- Be memorable/vulnerable. Ask people for advice. Think about what you need help with, and what you’ve done already on your own. Who can help you? Asking for advice allows other people to talk about themselves (which makes them feel better) and shows your vulnerability, which makes you more memorable to them.
- Decode hidden emotions. Learn to read people’s facial micro-expressions to detect fear (raised eyebrows, open mouth), anger (verticle lines on forehead, hard eyelids), happiness (crow’s feet next to eyes, cheeks raised), contempt (one-sided mouth raise, narrowed eyes), disgust (nose crinkled, upper row of teeth visible), etc. Respond appropriately to these emotions so that they feel understood. Practice at ScienceOfPeople.com/practice!
- Be the highlight. Always start on a high (positive) note with people (e.g., “Nice weather!”), not on a negative. Be a raver/super introducer at your next event. When you introduce people to each other really talk them up (in a genuine way—don’t be fake).
- Honor personality. Use the “platinum rule”: Treat others as they would treat themselves. People will want to be treated differently depending on whether they are introverts or extroverts, focused or easy-going, explorers or preservers, worriers or calm, challengers or agreeable. If you want to attract a particular personality type to your business, write your website to appeal to your ideal customer. Get a free app at ScienceOfPeople.com/personality!
- Be the element of surprise. Find ways to add surprise to your business interactions. Some ideas: add quotes or funny jokes to your e-mail signature; add quotes or questions to your name tag at networking events; include surprise features/bonuses to your products; have surprise specials; celebrate client anniversaries; send occasional gifts to clients; organize fun/unique meeting locations; find ways to add surprise to business cards, marketing materials, website, etc.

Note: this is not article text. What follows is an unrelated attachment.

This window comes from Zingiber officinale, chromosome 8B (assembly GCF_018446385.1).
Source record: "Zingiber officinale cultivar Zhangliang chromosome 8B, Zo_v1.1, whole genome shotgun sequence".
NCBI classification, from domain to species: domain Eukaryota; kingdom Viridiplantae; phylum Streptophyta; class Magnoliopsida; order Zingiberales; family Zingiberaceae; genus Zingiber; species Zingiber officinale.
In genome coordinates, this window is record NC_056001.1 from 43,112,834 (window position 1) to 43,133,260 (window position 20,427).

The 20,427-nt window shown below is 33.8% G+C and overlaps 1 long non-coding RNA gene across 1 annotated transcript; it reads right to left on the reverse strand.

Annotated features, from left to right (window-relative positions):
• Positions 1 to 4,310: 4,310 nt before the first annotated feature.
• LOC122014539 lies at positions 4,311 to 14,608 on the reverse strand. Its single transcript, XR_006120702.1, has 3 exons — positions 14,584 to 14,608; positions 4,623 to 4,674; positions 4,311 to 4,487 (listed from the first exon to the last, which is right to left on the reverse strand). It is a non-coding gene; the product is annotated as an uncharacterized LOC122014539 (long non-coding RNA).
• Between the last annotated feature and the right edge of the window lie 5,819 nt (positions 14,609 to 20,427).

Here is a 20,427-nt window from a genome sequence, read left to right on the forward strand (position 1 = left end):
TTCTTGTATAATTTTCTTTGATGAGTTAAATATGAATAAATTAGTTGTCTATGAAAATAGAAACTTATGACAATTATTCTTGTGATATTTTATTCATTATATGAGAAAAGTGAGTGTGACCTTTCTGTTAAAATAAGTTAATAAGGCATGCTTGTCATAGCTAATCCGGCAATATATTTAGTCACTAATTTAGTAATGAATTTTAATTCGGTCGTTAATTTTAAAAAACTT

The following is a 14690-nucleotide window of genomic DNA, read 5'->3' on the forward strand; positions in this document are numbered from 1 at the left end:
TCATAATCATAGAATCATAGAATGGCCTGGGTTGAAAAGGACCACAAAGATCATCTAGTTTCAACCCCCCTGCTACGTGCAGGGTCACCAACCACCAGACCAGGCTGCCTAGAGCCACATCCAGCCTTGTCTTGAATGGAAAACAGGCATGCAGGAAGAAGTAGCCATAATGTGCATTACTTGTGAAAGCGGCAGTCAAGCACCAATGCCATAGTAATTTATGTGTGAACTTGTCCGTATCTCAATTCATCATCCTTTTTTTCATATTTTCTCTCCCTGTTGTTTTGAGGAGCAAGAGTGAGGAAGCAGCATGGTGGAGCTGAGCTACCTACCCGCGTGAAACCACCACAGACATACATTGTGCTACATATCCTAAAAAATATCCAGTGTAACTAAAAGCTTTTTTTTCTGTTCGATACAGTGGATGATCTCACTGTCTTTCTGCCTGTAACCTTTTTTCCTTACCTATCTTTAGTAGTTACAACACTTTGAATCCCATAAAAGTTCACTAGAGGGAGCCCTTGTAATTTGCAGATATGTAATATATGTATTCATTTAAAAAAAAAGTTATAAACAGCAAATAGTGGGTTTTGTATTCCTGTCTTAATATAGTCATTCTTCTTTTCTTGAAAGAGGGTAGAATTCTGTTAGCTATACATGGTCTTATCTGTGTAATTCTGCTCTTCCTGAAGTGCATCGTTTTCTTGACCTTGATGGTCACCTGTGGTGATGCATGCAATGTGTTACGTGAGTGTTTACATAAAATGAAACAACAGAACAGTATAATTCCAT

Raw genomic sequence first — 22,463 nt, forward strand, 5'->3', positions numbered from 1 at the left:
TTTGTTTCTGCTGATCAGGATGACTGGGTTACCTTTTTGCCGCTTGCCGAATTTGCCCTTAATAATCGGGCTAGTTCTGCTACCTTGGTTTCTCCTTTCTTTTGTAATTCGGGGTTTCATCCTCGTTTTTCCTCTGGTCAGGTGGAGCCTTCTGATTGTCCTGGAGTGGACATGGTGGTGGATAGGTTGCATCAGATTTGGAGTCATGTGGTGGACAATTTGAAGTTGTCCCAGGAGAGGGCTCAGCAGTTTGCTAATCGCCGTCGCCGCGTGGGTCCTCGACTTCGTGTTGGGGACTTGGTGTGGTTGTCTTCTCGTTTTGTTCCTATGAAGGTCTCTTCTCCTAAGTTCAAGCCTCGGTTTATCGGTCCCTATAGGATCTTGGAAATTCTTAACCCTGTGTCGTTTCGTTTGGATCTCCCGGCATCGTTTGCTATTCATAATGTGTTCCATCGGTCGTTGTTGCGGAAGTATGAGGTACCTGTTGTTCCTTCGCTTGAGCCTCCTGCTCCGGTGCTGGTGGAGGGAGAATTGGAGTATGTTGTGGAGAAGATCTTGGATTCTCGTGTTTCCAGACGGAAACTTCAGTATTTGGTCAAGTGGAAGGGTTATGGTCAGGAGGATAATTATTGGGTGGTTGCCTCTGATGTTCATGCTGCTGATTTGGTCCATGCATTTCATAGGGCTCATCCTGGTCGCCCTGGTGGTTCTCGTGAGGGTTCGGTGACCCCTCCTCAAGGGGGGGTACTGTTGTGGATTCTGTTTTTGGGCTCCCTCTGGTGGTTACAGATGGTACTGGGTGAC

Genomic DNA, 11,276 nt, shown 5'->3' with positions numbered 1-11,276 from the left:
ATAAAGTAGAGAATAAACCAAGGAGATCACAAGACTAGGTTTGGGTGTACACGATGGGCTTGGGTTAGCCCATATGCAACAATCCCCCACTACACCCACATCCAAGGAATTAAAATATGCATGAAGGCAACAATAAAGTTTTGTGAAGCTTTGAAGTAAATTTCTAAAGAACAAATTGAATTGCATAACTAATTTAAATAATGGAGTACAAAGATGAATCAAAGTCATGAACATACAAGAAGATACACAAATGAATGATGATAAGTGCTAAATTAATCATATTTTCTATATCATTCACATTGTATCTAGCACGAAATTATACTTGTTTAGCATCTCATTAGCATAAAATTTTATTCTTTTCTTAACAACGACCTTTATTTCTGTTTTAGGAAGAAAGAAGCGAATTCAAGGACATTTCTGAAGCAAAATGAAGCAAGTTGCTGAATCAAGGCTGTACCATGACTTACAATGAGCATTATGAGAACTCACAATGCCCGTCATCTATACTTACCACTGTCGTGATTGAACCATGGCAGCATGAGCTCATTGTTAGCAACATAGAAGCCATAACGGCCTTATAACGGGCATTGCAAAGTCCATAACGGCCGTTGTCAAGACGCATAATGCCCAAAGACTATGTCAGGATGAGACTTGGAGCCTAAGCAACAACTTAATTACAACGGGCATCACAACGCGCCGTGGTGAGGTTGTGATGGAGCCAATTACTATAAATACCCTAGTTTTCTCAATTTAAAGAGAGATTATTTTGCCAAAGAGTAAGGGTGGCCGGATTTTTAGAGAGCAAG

If you want to learn more about body language or people skills of any kind, whether for business or for your personal life, I highly recommend Vanessa Van Edwards. She really knows her stuff and has several different courses available online!
And after a Q&A session with Vanessa, just like that, it was over. I took my lunch—which I hadn’t had a chance to eat between the two Academies—and sat out on the steps in the shade outside the building, watching people go by as I ate. Another attendee came and joined me after awhile and we chatted until his bus came.
I had a great time and part of me wanted WDS to keep on going, but the other part of me was getting pretty “peopled out”—being around large groups of people for 5 days straight can be tiring when you’re an introvert. Especially with the big parties thrown in.
All in all, I learned some new things, recharged on inspiration, and made some great connections. I’m so glad I went, and I hope to come back to WDS in the future!
My husband and I are nomads, having lived in over a dozen U.S. states, plus Mexico, Antarctica, and Ecuador. I write. I recently released the 2nd edition of my 2nd book, "Live Like a Local in Loja," and I'm looking for a publisher for my third book, "Seven Years Running"--the true story of my fugitive childhood.